The beneficial effect of MMT for HIV-positive opioid users observed in this study also highlights unaddressed HIV-related treatment challenges faced by illicit stimulant users [39, 40]. Although this study examined the impact of cocaine use, recent reports have shown that participants using other stimulants are likely to have sub-optimal levels of adherence, and a growing proportion of HIV infections are attributable to stimulants [41, 42]. This issue is of particular concern since no analogous substitution therapy is available to stimulant users. Given the success of MMT as a treatment for opioid dependence [43], and its role in improving adherence to ART, the search for effective addiction treatments for stimulant users is an urgent priority, as is removing other barriers to optimal HIV treatment outcomes.

The present study has limitations. First, like most other cohort studies involving high-risk drug users, ACCESS is not a random sample. Therefore, our study findings may not generalize well to the larger population of HIV-positive drug users in Vancouver. Second, we relied on self-reported measures, which may have introduced response biases into our results, such as socially desirable reporting. Although the reliability of self-reporting drug related behaviours has been validated previously [44], socially desirable reporting of high-risk and stigmatized behaviors and problems with recall remain concerns [45, 46]. However, we note that engagement in ART was measured based on prescription refill compliance rather than self-report. Third, ART was co-administered with MMT in some cases while other patients received each medication from separate facilities. It is possible that the co-administration of these treatments could impact ART discontinuation and confound the results. Additional analyses that measure the proportion of patients who receive these treatments in conjunction would provide insight into this matter. Fourth, the data regarding length of enrolment in MMT was not available but this did not prevent us from assessing the impact of current MMT enrolment on ART discontinuation, which was the primary objective of the analysis. Lastly, since this is an observational study the results presented must be interpreted with caution. For instance, the negative association between MMT and ART discontinuation may have resulted from unmeasured differences between those who used MMT and those who did not, rather than the effect of MMT itself. Yet, as prior investigations have indicated, there is reason to suggest that this relationship is causal: [1] the study was conducted in a setting where MMT is often dispensed daily with antiretroviral drugs as a means of improving adherence; [2] dispensing MMT facilitates routine contact with the health care system; and [3] the accessibility of MMT decreases the time and money necessary to procure other opioids, which allows more time for individuals to focus on personal health [21, 43].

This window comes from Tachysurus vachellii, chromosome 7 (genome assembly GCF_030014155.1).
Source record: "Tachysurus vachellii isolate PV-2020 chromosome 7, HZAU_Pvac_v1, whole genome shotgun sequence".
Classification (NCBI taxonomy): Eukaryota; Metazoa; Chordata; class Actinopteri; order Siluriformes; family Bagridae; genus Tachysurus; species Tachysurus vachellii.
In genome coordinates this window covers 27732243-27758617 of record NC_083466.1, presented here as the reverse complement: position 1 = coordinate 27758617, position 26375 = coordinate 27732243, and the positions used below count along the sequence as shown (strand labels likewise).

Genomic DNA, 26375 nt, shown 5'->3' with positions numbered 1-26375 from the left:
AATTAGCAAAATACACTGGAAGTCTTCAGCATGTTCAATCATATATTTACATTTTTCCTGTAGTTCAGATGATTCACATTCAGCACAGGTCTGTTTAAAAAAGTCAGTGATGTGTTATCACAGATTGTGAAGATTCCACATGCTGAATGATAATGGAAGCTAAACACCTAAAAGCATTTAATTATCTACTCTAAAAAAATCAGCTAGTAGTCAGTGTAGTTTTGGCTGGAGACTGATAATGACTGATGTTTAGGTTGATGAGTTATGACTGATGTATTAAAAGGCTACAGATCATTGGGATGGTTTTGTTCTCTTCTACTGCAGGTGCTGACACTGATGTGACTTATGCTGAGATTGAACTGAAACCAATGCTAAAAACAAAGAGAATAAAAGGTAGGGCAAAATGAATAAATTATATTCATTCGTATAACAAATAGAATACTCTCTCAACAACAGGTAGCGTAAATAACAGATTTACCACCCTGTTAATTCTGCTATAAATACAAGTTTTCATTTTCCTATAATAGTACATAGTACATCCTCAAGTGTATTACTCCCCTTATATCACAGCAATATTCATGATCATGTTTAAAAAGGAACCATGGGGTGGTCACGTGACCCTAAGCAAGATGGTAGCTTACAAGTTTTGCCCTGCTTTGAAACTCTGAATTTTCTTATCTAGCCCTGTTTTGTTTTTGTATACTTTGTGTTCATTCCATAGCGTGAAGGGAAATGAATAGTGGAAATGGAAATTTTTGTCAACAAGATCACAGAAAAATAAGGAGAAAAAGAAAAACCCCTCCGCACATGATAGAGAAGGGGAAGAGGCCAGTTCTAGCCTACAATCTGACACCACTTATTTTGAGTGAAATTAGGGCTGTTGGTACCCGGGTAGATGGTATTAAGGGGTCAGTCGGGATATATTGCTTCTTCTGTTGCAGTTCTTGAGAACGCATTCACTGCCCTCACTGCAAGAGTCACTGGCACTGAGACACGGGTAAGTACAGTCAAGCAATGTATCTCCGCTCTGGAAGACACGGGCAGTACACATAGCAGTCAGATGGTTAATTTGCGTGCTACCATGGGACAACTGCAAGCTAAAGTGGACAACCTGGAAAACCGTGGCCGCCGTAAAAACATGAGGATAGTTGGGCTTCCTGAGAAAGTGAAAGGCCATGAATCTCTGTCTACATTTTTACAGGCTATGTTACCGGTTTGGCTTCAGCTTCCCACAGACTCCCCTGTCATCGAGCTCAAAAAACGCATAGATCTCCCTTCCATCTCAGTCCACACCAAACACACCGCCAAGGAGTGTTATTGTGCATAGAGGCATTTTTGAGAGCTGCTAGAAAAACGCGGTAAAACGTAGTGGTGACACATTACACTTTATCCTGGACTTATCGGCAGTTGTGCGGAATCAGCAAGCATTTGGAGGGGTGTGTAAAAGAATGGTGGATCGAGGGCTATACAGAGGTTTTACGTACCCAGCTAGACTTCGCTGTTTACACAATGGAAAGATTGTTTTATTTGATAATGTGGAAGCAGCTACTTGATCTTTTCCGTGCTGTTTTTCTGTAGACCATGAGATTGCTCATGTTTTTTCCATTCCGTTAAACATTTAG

In summary, we found that engagement in MMT confers a protective benefit against ART discontinuation among HIV-infected opioid-dependent drug users and that these results translated into higher rates of plasma HIV RNA undetectability. These results underscore the importance of providing MMT to opioid-dependent HIV-infected drug users as a strategy to address sub-optimal HIV treatment outcomes. Concurrent delivery of MMT and ART should be a fundamental component of efforts to reduce HIV-related morbidity and mortality among opioid-dependent drug users.

Acknowledgments

The authors thank the study participants for their contribution to the research, as well as current and past researchers and staff. We would specifically like to thank Deborah Graham, Tricia Collingham, Caitlin Johnston, and Steve Kain for their research and administrative assistance. The study was supported by the US National Institutes of Health (R01DA021525) and the Canadian Institutes of Health Research (MOP-79297, RAA-79918). Thomas Kerr and M.-J. Milloy are supported by the Michael Smith Foundation for Health Research. M.-J. Milloy is also supported by the Canadian Institutes of Health Research. This research was undertaken, in part, thanks to funding from the Canada Research Chairs program through a Tier 1 Canada Research Chair in Inner City Medicine which supports Dr. Evan Wood.

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© Springer Science+Business Media New York 2013